You know how iOS 12 limited app downloads to 200MB? With iOS 13, those limits are gone. Instead, you’ll get an alert telling you that you’re downloading an item that is over 200MB, letting you confirm that it’s OK, or giving you the option of waiting to download it later on Wi-Fi.
The new Low Data Mode — available for both Wi-Fi and cellular — facilitates reduced network use by apps on your device. This conserves power for limited data plans.
- On your iPhone or iPad launch Settings and go to Wi-Fi settings.
- Tap on the info button next to your connected network’s name.
- Toggle on Low Data Mode. If you want to turn off low data mode, you can simply switch off the toggle.
- You can also enable low data mode for your cellular plan via Settings > Cellular > Cellular Options > Low Data Mode.
If you habitually charge your iPhone battery overnight, it’s possible that it will sit on your night table for many hours plugged in at full charge. That’s not the best way to maintain your battery’s longevity. With iOS 13, the Optimized Battery Charging feature uses machine learning to examine your overall usage patterns, alarms, and calendar events, to determine the best time to fully charge your device. When enabled, you can plug your device in at bedtime and it will charge up to 80% and maintain that level for a while. Then, it will initiate the final part of the charge just in time for you to get up and start your day. This gives your iPhone a longer life span.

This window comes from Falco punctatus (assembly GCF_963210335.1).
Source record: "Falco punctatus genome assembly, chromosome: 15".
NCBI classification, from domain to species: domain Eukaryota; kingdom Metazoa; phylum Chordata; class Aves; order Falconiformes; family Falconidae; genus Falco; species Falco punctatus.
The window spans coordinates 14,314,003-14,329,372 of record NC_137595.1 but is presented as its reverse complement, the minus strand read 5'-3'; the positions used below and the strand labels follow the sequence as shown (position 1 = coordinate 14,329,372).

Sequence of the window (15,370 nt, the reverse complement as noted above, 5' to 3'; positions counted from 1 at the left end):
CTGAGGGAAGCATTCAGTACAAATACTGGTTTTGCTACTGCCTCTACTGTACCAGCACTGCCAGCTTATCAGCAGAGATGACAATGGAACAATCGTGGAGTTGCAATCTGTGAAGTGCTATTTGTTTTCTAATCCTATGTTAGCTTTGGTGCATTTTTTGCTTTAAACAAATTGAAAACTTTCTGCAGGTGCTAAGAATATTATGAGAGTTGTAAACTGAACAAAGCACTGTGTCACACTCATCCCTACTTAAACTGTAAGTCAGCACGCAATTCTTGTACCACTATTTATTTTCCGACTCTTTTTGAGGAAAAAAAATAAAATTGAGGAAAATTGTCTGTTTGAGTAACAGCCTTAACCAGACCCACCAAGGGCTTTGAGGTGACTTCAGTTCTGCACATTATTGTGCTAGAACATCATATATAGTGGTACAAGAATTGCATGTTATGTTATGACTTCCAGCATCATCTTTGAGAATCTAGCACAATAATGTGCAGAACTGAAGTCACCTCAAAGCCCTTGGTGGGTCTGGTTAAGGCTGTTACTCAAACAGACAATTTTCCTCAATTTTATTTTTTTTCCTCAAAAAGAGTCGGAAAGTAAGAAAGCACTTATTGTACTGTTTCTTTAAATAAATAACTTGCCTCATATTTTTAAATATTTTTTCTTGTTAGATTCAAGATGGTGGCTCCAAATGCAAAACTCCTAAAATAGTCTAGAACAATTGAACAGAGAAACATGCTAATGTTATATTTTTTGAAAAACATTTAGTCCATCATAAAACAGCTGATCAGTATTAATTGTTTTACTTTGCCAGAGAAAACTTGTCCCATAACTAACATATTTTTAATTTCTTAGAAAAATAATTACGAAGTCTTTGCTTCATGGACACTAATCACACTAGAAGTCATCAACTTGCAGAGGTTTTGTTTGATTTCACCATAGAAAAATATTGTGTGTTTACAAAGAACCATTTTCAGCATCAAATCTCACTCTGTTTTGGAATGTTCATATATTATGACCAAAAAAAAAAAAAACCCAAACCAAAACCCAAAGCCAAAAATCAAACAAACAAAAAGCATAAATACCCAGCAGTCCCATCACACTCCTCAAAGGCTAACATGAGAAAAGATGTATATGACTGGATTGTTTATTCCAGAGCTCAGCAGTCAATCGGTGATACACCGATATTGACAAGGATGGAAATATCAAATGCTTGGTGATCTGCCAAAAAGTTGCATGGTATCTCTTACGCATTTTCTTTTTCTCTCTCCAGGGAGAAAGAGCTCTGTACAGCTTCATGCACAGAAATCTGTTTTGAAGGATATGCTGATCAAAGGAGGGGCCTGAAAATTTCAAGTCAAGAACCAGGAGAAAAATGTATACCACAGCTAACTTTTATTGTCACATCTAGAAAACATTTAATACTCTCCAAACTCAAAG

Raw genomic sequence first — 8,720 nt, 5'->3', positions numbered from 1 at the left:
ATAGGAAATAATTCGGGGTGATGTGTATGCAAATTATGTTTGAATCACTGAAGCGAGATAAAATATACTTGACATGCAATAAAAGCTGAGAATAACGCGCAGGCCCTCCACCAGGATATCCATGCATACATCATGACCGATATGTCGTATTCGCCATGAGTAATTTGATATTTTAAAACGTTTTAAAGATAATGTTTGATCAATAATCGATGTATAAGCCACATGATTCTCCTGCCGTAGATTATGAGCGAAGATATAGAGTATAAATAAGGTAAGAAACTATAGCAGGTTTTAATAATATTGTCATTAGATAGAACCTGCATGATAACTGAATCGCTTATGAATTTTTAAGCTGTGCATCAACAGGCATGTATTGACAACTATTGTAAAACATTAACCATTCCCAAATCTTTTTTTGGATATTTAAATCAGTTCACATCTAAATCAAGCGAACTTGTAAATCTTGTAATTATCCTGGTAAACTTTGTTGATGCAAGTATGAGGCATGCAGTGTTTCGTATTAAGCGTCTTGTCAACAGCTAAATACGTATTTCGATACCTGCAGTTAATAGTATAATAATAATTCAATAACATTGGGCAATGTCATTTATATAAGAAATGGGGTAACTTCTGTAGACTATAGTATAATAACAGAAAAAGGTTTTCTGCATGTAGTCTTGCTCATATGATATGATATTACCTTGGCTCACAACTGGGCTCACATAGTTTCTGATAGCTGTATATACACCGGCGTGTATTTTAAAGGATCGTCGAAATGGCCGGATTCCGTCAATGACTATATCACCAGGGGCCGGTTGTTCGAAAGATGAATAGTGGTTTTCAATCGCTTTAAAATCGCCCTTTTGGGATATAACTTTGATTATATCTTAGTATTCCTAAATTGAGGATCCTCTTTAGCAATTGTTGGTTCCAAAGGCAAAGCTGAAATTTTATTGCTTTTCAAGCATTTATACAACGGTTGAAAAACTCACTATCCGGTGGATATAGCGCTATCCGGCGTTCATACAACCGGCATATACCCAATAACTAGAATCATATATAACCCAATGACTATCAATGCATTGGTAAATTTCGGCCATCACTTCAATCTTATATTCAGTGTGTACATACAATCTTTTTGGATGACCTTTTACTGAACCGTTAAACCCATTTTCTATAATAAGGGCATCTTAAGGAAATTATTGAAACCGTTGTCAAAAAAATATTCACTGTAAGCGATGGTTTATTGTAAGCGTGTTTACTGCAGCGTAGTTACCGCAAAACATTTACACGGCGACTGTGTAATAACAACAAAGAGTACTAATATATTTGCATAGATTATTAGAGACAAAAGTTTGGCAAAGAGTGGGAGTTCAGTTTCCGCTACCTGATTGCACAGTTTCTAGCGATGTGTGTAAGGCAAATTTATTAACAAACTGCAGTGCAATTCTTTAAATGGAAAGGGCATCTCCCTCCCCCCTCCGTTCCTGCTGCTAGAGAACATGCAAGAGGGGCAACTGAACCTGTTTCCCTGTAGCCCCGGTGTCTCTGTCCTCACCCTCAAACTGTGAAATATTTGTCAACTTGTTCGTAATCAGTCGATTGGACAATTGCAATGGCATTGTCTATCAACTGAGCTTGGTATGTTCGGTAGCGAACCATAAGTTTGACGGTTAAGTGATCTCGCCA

- Under Settings choose Battery.
- Tap Battery Health.
- On the next screen, toggle on the switch to green next to Optimized Battery Charging.
The new iOS gives you a more intuitive way to capture and save whole page PDFs within the native Safari app.
- After taking a screenshot using the method appropriate for your iPhone model, tap on the screenshot when its thumbnail appears in the lower left hand corner of the screen.
- Observe two tabs, Screen and Full Page.
- Tap on Full Page.
- Drag the slider to view the whole screenshot. You will also see all the markup tools for annotating the page.
- Tap on the plus icon to annotate the screen with text, signature, magnifier, opacity, and shapes. Edit with Undo and Redo controls.
- Tap Save and choose from a variety of ways to share or save the file.